Abstract 17135: Distribution of Anti-oxidative Activity During Remodeling of High Density Lipoprotein: Studies With CSL112
We have previously shown that reconstituted HDL has the ability to inactivate phospholipid hydroperoxides (PLOOH) in oxidized LDL by virtue of redox-active Met residues present in apolipoprotein A-I (apoA-I), with the level of activity being proportional to the amount of apoA-I protein added. CSL112 is human apoA-I, reconstituted with phosphatidylcholine to form HDL particles suitable for infusion. Infusing CSL112 into human subjects or adding it to human plasma ex vivo, causes remodeling of endogenous HDL. Similar remodeling occurs upon incubation of CSL112 with purified HDL3 and results in accumulation of three HDL species: enlarged HDL (HDL2), a smaller, dense species (HDL3c-like), and lipid-poor apoA-I (pre-β1 HDL). Here we examine the distribution of anti-oxidant activity upon remodeling of native plasma HDL induced by CSL112.
We incubated CSL112 with human plasma HDL3, isolated the three populations of remodeled HDL particles by density gradient ultracentrifugation and compared (on a total protein basis) their ability to inactivate PLOOH derived from oxidized LDL as well as their apoA-I content of unoxidized and oxidized Met residues.
Both parent CSL112 and HDL3 displayed anti-oxidative activity, inactivating 22±4 and 47±9% of PLOOH, respectively (n=4). Upon remodeling, this activity was mainly found in enlarged HDL2 and smaller HDL3c-like species (PLOOH inactivation, 46±3 and 47±9%, respectively) and was low (23±17%) in lipid-poor apoA-I. In parallel, apoA-I Met residues were oxidized in HDL; oxidation was several fold lower in the lipid-poor apoA-I (12±3%) compared to larger species (62±1% and 69±2% in HDL2 and HDL3c-like particles), consistent with a limited accessibility of apoA-I Met to PLOOH molecules in the lipid-poor particles.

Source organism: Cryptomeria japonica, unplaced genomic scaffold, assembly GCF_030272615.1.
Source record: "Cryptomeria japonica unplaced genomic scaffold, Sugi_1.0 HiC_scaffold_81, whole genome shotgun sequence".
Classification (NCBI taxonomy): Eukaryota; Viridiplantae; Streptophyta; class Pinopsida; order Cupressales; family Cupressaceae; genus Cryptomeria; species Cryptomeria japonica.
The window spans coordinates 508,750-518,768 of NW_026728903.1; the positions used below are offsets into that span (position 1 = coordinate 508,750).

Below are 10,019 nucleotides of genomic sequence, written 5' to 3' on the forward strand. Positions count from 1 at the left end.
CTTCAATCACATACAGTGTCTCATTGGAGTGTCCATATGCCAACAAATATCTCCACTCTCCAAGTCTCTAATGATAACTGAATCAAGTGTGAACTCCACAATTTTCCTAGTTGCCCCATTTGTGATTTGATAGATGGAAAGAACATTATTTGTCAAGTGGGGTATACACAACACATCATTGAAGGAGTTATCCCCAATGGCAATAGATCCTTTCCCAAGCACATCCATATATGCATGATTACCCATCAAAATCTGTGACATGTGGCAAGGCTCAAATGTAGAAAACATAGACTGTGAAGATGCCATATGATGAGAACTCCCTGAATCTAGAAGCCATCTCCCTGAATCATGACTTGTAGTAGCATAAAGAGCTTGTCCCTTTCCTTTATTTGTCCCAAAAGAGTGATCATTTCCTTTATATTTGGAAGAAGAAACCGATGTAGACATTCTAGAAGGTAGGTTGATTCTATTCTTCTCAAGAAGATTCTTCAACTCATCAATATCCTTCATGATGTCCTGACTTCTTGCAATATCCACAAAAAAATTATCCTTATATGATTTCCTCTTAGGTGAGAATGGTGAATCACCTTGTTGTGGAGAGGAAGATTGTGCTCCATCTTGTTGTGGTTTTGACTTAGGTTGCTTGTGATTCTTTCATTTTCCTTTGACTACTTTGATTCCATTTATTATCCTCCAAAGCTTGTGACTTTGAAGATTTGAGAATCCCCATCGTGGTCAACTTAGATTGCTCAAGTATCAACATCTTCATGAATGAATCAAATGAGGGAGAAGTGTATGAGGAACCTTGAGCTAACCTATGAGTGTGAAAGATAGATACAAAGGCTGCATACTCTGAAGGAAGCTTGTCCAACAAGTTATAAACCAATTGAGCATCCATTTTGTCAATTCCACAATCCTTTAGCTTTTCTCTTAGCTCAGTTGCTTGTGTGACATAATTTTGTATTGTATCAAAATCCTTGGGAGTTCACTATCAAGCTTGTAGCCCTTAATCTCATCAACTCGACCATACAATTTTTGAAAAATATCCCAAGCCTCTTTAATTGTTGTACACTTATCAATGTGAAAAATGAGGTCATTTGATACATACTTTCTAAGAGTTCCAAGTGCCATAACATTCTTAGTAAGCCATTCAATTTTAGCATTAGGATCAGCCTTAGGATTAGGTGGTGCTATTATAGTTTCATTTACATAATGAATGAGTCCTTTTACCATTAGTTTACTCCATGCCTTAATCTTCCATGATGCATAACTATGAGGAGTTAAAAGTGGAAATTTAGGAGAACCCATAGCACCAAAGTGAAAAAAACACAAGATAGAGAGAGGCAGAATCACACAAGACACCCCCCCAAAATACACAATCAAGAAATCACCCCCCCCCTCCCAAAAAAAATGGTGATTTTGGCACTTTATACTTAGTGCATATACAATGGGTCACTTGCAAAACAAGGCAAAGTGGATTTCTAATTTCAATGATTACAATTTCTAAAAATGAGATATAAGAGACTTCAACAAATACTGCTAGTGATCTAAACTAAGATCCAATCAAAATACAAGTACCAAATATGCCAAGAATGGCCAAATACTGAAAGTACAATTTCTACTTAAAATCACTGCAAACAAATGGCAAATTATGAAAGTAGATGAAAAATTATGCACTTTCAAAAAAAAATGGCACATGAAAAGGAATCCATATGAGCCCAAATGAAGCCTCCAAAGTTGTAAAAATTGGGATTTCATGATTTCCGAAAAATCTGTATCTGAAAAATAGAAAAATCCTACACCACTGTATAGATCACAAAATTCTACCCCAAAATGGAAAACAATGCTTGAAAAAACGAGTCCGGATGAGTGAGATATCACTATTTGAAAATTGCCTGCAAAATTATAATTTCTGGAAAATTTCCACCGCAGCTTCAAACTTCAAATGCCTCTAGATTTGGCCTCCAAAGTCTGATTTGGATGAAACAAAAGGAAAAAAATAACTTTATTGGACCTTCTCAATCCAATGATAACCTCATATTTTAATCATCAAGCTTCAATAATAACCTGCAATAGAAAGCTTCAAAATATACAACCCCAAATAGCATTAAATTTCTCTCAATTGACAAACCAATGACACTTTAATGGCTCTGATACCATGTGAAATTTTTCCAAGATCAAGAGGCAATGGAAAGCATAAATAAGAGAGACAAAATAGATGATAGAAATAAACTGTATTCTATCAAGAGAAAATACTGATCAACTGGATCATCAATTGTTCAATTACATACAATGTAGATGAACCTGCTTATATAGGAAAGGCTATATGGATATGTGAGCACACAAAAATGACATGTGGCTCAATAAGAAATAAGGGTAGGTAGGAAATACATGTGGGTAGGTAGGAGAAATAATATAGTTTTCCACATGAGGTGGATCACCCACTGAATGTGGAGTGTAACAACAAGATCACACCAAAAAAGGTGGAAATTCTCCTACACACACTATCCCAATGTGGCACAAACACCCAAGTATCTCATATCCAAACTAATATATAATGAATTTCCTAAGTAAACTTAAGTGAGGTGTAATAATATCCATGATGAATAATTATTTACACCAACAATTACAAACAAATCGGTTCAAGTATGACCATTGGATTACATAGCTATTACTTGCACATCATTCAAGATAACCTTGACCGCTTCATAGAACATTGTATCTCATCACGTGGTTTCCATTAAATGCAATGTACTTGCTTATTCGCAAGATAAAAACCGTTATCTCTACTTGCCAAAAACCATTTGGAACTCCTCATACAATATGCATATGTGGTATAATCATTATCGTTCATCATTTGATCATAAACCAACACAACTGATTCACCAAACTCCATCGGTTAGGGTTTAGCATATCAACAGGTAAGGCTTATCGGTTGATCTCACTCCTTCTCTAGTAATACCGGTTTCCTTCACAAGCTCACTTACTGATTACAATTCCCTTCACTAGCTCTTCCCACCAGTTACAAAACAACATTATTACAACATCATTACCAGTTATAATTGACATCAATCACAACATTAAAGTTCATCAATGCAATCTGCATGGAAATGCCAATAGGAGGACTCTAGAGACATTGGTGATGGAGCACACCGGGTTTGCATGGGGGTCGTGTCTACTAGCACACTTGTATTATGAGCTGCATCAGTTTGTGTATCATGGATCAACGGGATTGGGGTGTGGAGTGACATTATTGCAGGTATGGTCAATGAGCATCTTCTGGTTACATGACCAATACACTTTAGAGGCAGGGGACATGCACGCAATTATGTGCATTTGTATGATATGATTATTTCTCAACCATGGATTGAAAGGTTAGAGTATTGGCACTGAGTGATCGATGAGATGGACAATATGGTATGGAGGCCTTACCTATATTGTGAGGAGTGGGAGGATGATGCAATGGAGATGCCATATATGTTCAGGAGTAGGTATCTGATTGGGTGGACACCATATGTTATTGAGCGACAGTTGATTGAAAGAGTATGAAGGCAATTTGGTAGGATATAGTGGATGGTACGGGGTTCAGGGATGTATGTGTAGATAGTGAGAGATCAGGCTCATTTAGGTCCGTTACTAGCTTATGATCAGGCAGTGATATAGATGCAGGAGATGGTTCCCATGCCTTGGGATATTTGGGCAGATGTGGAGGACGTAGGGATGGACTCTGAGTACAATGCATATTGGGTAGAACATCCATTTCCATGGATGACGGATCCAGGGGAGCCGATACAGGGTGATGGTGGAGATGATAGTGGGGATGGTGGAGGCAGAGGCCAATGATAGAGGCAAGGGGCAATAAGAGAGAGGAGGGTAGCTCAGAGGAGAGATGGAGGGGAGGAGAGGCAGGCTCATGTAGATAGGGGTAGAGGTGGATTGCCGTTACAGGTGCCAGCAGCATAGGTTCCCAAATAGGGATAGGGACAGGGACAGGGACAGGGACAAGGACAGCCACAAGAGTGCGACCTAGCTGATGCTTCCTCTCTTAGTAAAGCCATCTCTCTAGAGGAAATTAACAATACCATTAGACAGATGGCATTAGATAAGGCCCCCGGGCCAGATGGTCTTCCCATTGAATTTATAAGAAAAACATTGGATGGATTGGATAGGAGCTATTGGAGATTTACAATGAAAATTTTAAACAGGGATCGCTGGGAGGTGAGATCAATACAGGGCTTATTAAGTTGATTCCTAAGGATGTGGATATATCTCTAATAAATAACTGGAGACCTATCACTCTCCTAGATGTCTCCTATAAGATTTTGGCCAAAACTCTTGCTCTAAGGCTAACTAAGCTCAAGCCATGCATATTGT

These studies further confirm the unequal distribution of HDL function among HDL subclasses and emphasize the important role of HDL remodeling in the production and maintenance of HDL functionality. The antioxidant properties of CSL112 add to its potential as a promising therapy for reducing the high risk of early recurrent atherothrombotic events following acute MI (AMI). A Phase IIb trial (AEGIS-I; NCT02108262) of CSL112 in AMI patients is ongoing.
Author Disclosures: A.M. Cukier: Employment; Modest; UPMC. Employment; Significant; NSFA. S.A. Diditchenko: Employment; Significant; Employee of CSL Ltd. A.V. Navdaev: Employment; Significant; CSL Ltd. M.O. Spycher: Employment; Significant; CSL Ltd. M.J. Chapman: None. S.D. Wright: Employment; Significant; CSL Behring. Ownership Interest; Significant; CSL Behring. A. Kontush: Research Grant; Significant; Grant from CSL Ltd. Other; Modest; Patents at UPMC.
- © 2015 by American Heart Association, Inc.